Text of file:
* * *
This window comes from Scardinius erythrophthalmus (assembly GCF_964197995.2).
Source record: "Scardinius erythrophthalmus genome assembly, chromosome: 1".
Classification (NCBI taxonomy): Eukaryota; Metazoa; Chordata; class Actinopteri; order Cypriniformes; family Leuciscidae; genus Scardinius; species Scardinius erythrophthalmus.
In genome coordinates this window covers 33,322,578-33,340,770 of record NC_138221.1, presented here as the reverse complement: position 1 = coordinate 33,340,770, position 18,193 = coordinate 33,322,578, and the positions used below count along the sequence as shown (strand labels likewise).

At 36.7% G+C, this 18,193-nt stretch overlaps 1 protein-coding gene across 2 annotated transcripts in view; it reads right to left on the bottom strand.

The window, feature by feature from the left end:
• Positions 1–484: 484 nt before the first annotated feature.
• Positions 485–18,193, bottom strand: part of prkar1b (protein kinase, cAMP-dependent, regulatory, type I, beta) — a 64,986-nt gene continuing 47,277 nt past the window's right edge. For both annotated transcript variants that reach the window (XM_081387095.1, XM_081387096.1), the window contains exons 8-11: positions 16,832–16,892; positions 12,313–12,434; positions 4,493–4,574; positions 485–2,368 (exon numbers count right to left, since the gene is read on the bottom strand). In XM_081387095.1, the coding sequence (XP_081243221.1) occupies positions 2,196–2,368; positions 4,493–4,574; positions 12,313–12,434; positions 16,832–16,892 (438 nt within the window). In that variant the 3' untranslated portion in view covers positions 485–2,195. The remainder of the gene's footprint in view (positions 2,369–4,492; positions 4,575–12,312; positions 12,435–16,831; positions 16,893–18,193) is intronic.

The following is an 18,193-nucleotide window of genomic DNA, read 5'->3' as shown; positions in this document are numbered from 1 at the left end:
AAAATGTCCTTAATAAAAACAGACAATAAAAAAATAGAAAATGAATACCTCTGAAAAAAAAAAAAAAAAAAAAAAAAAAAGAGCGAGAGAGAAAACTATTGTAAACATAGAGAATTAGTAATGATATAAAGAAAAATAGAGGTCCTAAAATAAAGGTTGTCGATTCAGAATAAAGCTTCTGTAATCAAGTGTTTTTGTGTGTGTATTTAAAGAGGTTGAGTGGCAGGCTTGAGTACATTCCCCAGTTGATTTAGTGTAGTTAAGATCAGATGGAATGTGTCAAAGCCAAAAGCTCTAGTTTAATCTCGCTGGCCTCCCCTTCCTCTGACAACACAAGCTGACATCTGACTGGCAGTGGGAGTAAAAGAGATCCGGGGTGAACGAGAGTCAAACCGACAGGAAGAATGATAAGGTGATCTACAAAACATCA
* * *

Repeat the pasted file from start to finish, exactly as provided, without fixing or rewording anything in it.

This window comes from Scardinius erythrophthalmus (assembly GCF_964197995.2).
Source record: "Scardinius erythrophthalmus genome assembly, chromosome: 1".
Classification (NCBI taxonomy): Eukaryota; Metazoa; Chordata; class Actinopteri; order Cypriniformes; family Leuciscidae; genus Scardinius; species Scardinius erythrophthalmus.
In genome coordinates this window covers 33,322,578-33,340,770 of record NC_138221.1, presented here as the reverse complement: position 1 = coordinate 33,340,770, position 18,193 = coordinate 33,322,578, and the positions used below count along the sequence as shown (strand labels likewise).

At 36.7% G+C, this 18,193-nt stretch overlaps 1 protein-coding gene across 2 annotated transcripts in view; it reads right to left on the bottom strand.

The window, feature by feature from the left end:
• Positions 1–484: 484 nt before the first annotated feature.
• Positions 485–18,193, bottom strand: part of prkar1b (protein kinase, cAMP-dependent, regulatory, type I, beta) — a 64,986-nt gene continuing 47,277 nt past the window's right edge. For both annotated transcript variants that reach the window (XM_081387095.1, XM_081387096.1), the window contains exons 8-11: positions 16,832–16,892; positions 12,313–12,434; positions 4,493–4,574; positions 485–2,368 (exon numbers count right to left, since the gene is read on the bottom strand). In XM_081387095.1, the coding sequence (XP_081243221.1) occupies positions 2,196–2,368; positions 4,493–4,574; positions 12,313–12,434; positions 16,832–16,892 (438 nt within the window). In that variant the 3' untranslated portion in view covers positions 485–2,195. The remainder of the gene's footprint in view (positions 2,369–4,492; positions 4,575–12,312; positions 12,435–16,831; positions 16,893–18,193) is intronic.

The following is an 18,193-nucleotide window of genomic DNA, read 5'->3' as shown; positions in this document are numbered from 1 at the left end:
AAAATGTCCTTAATAAAAACAGACAATAAAAAAATAGAAAATGAATACCTCTGAAAAAAAAAAAAAAAAAAAAAAAAAAAGAGCGAGAGAGAAAACTATTGTAAACATAGAGAATTAGTAATGATATAAAGAAAAATAGAGGTCCTAAAATAAAGGTTGTCGATTCAGAATAAAGCTTCTGTAATCAAGTGTTTTTGTGTGTGTATTTAAAGAGGTTGAGTGGCAGGCTTGAGTACATTCCCCAGTTGATTTAGTGTAGTTAAGATCAGATGGAATGTGTCAAAGCCAAAAGCTCTAGTTTAATCTCGCTGGCCTCCCCTTCCTCTGACAACACAAGCTGACATCTGACTGGCAGTGGGAGTAAAAGAGATCCGGGGTGAACGAGAGTCAAACCGACAGGAAGAATGATAAGGTGATCTACAAAACATCA